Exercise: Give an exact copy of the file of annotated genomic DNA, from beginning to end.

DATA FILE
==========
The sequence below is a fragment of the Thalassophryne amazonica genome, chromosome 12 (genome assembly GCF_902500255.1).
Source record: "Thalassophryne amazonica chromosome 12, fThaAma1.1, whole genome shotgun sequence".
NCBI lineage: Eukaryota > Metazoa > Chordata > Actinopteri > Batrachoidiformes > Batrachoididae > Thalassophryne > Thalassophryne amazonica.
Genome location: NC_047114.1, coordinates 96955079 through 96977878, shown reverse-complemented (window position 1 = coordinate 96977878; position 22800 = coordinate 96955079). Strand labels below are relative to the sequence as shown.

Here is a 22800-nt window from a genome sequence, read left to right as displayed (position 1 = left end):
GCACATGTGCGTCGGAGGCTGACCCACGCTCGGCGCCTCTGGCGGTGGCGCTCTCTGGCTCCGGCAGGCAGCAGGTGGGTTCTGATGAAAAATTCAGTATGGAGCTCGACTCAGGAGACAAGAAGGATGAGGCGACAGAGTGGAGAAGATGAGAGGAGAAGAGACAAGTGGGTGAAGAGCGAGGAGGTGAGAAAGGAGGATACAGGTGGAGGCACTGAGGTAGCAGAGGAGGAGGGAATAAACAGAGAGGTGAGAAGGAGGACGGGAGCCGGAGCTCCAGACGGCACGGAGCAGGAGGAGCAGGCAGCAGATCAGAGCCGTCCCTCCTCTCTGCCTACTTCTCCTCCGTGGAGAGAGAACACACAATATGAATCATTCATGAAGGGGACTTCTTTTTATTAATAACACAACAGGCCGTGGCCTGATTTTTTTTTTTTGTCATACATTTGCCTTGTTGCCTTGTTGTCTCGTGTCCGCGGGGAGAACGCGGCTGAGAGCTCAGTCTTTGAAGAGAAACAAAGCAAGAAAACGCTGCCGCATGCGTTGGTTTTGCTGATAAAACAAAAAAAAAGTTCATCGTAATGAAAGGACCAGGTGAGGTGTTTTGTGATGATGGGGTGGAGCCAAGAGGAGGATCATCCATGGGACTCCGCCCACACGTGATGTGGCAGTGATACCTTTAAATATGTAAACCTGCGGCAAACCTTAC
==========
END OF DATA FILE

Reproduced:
The sequence below is a fragment of the Thalassophryne amazonica genome, chromosome 12 (genome assembly GCF_902500255.1).
Source record: "Thalassophryne amazonica chromosome 12, fThaAma1.1, whole genome shotgun sequence".
NCBI lineage: Eukaryota > Metazoa > Chordata > Actinopteri > Batrachoidiformes > Batrachoididae > Thalassophryne > Thalassophryne amazonica.
Genome location: NC_047114.1, coordinates 96955079 through 96977878, shown reverse-complemented (window position 1 = coordinate 96977878; position 22800 = coordinate 96955079). Strand labels below are relative to the sequence as shown.

Here is a 22800-nt window from a genome sequence, read left to right as displayed (position 1 = left end):
GCACATGTGCGTCGGAGGCTGACCCACGCTCGGCGCCTCTGGCGGTGGCGCTCTCTGGCTCCGGCAGGCAGCAGGTGGGTTCTGATGAAAAATTCAGTATGGAGCTCGACTCAGGAGACAAGAAGGATGAGGCGACAGAGTGGAGAAGATGAGAGGAGAAGAGACAAGTGGGTGAAGAGCGAGGAGGTGAGAAAGGAGGATACAGGTGGAGGCACTGAGGTAGCAGAGGAGGAGGGAATAAACAGAGAGGTGAGAAGGAGGACGGGAGCCGGAGCTCCAGACGGCACGGAGCAGGAGGAGCAGGCAGCAGATCAGAGCCGTCCCTCCTCTCTGCCTACTTCTCCTCCGTGGAGAGAGAACACACAATATGAATCATTCATGAAGGGGACTTCTTTTTATTAATAACACAACAGGCCGTGGCCTGATTTTTTTTTTTTGTCATACATTTGCCTTGTTGCCTTGTTGTCTCGTGTCCGCGGGGAGAACGCGGCTGAGAGCTCAGTCTTTGAAGAGAAACAAAGCAAGAAAACGCTGCCGCATGCGTTGGTTTTGCTGATAAAACAAAAAAAAAGTTCATCGTAATGAAAGGACCAGGTGAGGTGTTTTGTGATGATGGGGTGGAGCCAAGAGGAGGATCATCCATGGGACTCCGCCCACACGTGATGTGGCAGTGATACCTTTAAATATGTAAACCTGCGGCAAACCTTAC